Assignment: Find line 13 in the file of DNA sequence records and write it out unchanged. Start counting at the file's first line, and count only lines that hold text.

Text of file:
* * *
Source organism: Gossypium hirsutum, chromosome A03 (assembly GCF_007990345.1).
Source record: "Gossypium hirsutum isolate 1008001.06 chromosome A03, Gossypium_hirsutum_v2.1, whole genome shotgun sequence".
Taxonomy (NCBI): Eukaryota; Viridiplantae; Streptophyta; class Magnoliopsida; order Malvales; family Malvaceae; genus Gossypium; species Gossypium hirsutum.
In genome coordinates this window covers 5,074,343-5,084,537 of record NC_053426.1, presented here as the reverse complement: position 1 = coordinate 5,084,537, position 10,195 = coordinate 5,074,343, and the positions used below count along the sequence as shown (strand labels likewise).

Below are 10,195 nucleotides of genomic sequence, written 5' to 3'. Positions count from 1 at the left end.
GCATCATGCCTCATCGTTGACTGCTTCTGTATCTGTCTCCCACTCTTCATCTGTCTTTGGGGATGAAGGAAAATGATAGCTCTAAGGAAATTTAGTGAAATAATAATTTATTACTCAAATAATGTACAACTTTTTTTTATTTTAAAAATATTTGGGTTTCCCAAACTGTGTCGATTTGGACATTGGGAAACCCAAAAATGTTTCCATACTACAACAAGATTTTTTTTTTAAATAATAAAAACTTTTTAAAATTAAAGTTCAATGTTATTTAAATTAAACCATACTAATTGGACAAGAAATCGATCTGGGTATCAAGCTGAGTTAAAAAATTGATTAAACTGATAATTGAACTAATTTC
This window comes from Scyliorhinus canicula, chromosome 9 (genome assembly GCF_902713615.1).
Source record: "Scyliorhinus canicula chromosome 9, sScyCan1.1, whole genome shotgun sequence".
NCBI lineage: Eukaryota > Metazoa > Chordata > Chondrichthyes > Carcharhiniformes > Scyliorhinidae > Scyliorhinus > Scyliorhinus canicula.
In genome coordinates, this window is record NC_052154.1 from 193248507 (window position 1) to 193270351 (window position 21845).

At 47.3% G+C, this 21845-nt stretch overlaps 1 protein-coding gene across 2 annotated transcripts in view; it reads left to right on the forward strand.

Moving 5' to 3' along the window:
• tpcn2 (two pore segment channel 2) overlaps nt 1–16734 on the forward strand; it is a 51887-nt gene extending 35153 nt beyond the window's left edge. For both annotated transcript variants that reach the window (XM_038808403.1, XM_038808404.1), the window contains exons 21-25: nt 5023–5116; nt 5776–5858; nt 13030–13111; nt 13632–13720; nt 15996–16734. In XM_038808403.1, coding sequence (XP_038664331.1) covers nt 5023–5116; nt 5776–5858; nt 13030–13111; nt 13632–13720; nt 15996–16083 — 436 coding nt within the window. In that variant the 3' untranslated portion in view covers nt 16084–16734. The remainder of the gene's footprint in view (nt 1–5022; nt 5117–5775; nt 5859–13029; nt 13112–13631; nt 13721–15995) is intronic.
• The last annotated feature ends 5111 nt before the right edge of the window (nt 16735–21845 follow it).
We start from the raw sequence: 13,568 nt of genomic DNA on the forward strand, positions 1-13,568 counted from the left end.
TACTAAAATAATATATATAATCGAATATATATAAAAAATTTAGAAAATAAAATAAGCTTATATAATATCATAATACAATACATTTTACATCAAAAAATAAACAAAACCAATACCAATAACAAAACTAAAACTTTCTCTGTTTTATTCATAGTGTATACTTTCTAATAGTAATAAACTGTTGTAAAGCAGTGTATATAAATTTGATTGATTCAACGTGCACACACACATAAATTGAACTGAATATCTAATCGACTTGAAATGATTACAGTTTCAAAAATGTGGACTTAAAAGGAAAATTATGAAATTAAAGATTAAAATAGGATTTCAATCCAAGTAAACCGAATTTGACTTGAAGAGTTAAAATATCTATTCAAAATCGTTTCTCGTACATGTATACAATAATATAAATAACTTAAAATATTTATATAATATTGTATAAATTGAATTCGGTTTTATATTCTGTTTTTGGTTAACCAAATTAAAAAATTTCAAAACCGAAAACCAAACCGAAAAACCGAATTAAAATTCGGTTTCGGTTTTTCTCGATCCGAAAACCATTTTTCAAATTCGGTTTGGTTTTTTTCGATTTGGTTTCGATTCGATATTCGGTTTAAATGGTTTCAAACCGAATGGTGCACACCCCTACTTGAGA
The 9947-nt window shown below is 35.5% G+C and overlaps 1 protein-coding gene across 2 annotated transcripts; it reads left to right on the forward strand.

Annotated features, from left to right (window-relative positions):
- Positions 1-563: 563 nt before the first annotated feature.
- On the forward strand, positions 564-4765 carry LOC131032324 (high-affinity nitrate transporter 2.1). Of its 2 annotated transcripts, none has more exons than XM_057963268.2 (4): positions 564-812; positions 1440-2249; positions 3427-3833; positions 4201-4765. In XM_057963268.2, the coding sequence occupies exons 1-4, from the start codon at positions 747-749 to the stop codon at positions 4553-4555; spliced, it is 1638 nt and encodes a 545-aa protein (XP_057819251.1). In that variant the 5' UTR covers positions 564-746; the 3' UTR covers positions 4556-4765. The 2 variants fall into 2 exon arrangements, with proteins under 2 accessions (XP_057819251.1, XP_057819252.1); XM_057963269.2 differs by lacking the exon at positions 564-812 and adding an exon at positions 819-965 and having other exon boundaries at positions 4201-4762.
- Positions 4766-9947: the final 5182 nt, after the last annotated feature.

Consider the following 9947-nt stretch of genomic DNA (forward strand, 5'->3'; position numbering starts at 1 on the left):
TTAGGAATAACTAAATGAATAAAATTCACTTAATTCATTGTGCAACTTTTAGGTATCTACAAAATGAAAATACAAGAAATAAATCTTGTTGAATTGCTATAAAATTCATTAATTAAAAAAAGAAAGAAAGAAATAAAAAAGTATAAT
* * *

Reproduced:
• tpcn2 (two pore segment channel 2) overlaps nt 1–16734 on the forward strand; it is a 51887-nt gene extending 35153 nt beyond the window's left edge. For both annotated transcript variants that reach the window (XM_038808403.1, XM_038808404.1), the window contains exons 21-25: nt 5023–5116; nt 5776–5858; nt 13030–13111; nt 13632–13720; nt 15996–16734. In XM_038808403.1, coding sequence (XP_038664331.1) covers nt 5023–5116; nt 5776–5858; nt 13030–13111; nt 13632–13720; nt 15996–16083 — 436 coding nt within the window. In that variant the 3' untranslated portion in view covers nt 16084–16734. The remainder of the gene's footprint in view (nt 1–5022; nt 5117–5775; nt 5859–13029; nt 13112–13631; nt 13721–15995) is intronic.